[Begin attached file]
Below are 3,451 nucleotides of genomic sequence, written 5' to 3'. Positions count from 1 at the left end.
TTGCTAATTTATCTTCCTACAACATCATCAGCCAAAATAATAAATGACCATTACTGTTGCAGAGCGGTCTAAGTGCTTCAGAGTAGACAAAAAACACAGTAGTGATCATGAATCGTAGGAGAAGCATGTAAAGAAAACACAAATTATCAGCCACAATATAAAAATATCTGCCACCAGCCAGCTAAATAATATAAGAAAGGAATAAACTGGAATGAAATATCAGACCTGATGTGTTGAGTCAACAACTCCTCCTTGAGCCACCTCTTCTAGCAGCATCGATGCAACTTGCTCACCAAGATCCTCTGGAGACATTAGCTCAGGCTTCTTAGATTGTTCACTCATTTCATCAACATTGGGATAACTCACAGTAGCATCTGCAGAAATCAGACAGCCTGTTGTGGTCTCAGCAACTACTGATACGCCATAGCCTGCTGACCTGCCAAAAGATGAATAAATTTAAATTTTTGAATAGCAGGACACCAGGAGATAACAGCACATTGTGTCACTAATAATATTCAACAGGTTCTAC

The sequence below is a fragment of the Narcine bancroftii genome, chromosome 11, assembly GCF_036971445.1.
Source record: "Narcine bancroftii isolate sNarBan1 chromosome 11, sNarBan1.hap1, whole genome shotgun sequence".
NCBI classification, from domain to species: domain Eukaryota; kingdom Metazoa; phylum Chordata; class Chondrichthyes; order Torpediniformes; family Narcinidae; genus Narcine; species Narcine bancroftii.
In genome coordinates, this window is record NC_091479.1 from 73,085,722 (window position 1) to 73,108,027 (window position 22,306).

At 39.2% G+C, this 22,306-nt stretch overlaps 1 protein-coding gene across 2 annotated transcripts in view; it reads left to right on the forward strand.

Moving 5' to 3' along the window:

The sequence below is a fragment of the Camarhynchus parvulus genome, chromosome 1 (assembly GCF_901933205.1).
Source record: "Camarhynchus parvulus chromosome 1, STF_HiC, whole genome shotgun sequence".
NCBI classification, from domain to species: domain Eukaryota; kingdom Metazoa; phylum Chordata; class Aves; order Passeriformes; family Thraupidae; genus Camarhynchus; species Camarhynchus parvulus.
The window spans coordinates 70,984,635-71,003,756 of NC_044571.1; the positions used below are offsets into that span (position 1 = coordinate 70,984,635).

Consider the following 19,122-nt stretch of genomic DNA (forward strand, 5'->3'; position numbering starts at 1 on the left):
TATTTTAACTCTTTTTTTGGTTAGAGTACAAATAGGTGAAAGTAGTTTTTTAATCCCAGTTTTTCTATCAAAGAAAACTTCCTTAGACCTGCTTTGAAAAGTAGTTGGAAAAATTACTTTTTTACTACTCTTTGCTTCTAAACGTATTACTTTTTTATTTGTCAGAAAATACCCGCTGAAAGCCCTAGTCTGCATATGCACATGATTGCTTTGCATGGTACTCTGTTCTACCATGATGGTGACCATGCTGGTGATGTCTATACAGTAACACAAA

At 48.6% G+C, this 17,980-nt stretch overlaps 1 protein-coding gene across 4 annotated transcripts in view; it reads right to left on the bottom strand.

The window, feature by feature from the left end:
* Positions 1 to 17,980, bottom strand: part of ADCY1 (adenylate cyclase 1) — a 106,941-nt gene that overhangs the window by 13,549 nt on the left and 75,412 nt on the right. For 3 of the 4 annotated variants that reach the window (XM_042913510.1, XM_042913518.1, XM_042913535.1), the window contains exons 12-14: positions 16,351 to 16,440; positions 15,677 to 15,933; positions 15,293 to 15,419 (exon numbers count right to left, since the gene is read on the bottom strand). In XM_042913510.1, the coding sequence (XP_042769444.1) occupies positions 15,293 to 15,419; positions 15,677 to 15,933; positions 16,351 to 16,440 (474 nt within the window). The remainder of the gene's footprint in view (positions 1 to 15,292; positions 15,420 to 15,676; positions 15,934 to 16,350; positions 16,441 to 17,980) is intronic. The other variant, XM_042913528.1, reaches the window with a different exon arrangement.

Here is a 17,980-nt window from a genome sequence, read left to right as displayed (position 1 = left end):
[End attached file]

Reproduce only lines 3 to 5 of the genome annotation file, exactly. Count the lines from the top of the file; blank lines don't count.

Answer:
The sequence below is a fragment of the Narcine bancroftii genome, chromosome 11, assembly GCF_036971445.1.
Source record: "Narcine bancroftii isolate sNarBan1 chromosome 11, sNarBan1.hap1, whole genome shotgun sequence".
NCBI classification, from domain to species: domain Eukaryota; kingdom Metazoa; phylum Chordata; class Chondrichthyes; order Torpediniformes; family Narcinidae; genus Narcine; species Narcine bancroftii.